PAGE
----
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Linux-ready remote access software rev’d

Oct 19, 2009 — by Eric Brown — from the LinuxDevices Archive — views

Italian remote access specialist NoMachine announced a version of its X Windows-based, Linux-compatible NX Remote Access solution for small businesses. The NX Small Business Server, which offers up to 10 concurrent sessions, incorporates last month's release of NX 3.4.0, which added multi-monitor support.

Designed for thin client networks and other remotely-hosted, low-bandwidth applications, NoMachine's open source, Linux-compatible NX technology compresses X requests and aims to reduce round-trip communications.

The NX Small Business Server version is aimed at midmarket companies with strict IT budgets, where small workgroups and branch departments need to access central-office databases. A story about the new small business product by Nathan Eddy in eWEEK, for example, describes how lawn and garden distributor Commerce uses NoMachine NX as a cost-effective way to provide remote access for its geographically dispersed sales reps.

NX Small Business Server is upgradeable to the NX Enterprise Server or NX Advanced Server, says the story. Compared to these more advanced versions, the software lacks LDAP and MS Active Directory integration, user profiles, or the ability to provide kiosk sessions for guest users. Unlike the Advanced Server, it also lacks multi-node support and manual node selection. Otherwise, NX Small Business Server appears to match the feature set of the other NX server products, supporting up to 10 concurrent users.

A free open source version of NX is also available, as well as an Enterprise Desktop version, various client versions, a Web companion version that supports iPhone access, and an NX Builder PHP application for publishing NX sessions to the web.

NX 3.4.0 adds multi-monitor support

The NX Small Business Server includes NX 3.4.0, which was released by NoMachine on Sept. 30 for all server, node, and client versions of NX. Version 3.4.0 adds multi-monitor support in the NX Client for Windows, and now supports the CUPS 1.4 printing system, says NoMachine. The new version can also better detect system commands to run KDE and GNOME desktop sessions, and enables customers to configure the server to allow them to run sessions as the root user. Major bug fixes are said to include improved Fedora 10 and 11 support, Oracle APS fixes, and other fixes for title bar text, scrolling, and Nxagent font support.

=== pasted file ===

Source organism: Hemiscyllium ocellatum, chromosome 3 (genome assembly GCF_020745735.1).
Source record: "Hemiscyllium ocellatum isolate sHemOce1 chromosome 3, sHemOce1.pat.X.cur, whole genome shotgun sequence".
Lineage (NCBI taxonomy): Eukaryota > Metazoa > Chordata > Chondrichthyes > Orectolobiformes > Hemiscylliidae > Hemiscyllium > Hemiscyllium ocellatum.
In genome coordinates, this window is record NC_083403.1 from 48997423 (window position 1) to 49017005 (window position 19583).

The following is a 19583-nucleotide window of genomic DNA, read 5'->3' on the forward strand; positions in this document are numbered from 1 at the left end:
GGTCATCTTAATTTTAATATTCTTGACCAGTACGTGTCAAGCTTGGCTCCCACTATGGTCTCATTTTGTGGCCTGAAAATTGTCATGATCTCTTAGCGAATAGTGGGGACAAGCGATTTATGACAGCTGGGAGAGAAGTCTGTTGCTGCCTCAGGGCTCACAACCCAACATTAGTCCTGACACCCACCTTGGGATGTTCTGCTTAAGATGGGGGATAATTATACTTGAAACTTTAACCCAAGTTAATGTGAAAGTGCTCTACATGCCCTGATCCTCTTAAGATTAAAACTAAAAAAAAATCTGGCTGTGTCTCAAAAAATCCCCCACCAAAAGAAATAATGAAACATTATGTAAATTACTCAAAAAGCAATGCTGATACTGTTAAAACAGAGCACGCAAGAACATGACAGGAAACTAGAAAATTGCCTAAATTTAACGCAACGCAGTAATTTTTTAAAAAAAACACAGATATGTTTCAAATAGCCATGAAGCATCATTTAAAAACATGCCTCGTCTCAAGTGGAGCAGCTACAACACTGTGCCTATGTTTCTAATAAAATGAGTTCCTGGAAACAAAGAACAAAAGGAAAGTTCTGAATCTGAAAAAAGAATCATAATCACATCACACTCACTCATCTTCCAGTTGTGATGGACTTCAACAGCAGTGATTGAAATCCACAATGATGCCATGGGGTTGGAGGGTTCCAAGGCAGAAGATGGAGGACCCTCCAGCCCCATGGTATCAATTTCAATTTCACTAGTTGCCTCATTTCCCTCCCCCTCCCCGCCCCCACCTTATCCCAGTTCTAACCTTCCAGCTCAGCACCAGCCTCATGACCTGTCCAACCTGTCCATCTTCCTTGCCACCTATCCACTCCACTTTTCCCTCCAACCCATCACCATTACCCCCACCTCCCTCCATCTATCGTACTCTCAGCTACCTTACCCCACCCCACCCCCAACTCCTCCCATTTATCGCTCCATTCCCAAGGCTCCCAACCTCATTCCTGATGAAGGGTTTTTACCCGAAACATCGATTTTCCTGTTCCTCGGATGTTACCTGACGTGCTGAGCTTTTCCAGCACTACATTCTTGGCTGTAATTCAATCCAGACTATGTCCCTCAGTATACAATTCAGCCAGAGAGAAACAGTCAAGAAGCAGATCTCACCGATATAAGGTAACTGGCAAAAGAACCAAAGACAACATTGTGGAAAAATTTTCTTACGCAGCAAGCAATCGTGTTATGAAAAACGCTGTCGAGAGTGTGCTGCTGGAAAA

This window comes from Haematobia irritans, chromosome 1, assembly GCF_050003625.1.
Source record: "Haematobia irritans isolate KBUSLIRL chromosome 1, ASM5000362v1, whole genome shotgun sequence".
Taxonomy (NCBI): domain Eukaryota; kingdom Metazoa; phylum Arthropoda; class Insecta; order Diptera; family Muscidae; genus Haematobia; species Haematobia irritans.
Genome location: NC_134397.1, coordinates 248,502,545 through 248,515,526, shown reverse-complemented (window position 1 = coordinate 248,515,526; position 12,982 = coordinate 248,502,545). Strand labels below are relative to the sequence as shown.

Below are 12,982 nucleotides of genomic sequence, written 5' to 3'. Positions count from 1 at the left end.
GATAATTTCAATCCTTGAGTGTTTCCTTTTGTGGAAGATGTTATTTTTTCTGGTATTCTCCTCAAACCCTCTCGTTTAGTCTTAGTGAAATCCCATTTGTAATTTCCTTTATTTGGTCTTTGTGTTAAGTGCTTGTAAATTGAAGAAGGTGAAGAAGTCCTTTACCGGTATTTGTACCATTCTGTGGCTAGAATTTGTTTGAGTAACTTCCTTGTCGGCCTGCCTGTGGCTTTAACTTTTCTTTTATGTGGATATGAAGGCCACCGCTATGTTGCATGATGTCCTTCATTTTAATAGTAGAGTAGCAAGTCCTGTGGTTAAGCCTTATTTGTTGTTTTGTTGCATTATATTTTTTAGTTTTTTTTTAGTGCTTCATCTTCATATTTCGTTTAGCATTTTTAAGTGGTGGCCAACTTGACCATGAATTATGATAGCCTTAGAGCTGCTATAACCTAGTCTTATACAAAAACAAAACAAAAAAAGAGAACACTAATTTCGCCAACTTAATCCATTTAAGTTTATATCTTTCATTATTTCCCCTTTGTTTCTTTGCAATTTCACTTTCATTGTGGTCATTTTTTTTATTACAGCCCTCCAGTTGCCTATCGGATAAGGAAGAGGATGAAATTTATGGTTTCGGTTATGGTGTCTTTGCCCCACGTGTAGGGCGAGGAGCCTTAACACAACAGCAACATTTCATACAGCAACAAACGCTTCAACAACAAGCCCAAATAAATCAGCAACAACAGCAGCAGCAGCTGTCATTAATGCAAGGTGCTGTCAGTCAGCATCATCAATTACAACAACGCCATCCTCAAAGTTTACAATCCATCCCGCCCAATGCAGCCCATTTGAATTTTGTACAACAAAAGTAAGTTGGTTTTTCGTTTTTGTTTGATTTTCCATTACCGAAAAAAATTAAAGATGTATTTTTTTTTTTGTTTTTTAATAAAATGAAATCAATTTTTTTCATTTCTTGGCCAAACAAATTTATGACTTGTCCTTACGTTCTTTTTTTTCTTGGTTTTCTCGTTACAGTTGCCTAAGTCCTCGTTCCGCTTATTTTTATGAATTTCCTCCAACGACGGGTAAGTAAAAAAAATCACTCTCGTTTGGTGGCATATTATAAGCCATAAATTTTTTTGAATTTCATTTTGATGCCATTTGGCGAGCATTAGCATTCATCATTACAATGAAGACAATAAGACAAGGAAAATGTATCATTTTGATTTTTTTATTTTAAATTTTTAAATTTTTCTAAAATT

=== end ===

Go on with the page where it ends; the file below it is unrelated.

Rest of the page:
NX background

NX positions a caching proxy server on either side of the X Window System's client-server architecture, thereby reducing network traffic to differential transfers of whatever is not already cached. For example, it transmits only cursor movements and menu changes instead of resending the entire screen. NoMachine claims that NX can reduce network traffic by up to 50 times, providing Citrix-like scalability.

Launched in 2003, NX received an upgrade to version 3.0 in June 2007, adding new connection options, per-server and per-user profiles, support for x86_64, and enhanced scriptability. In 2008, the software was upgraded to version 3.2, adding features that supported kiosk use, followed by a version 3.3 maintenance release. Customers include a number of thin-client vendors that provide Linux distributions, such as SmartFlex, NeoWare, and Thinstation. NX is also incorporated in the LeoStream Connection Broker.

This July, Google released a proof-of-concept server windowing system based on NoMachine's original NX, as well as on FreeNX. Like NX, Google's open source NeatX server is designed to address X Windows' shortcomings when running over networks — and some believe Google may be prepping NeatX as a cloud-ready, display-server complement to Google's Chrome OS.

Availability

The NX Small Business Server is now available, starting at $745, says NoMachine. More information may be found here. The eWEEK story on the product should be here.


This article was originally published on LinuxDevices.com and has been donated to the open source community by QuinStreet Inc. Please visit LinuxToday.com for up-to-date news and articles about Linux and open source.



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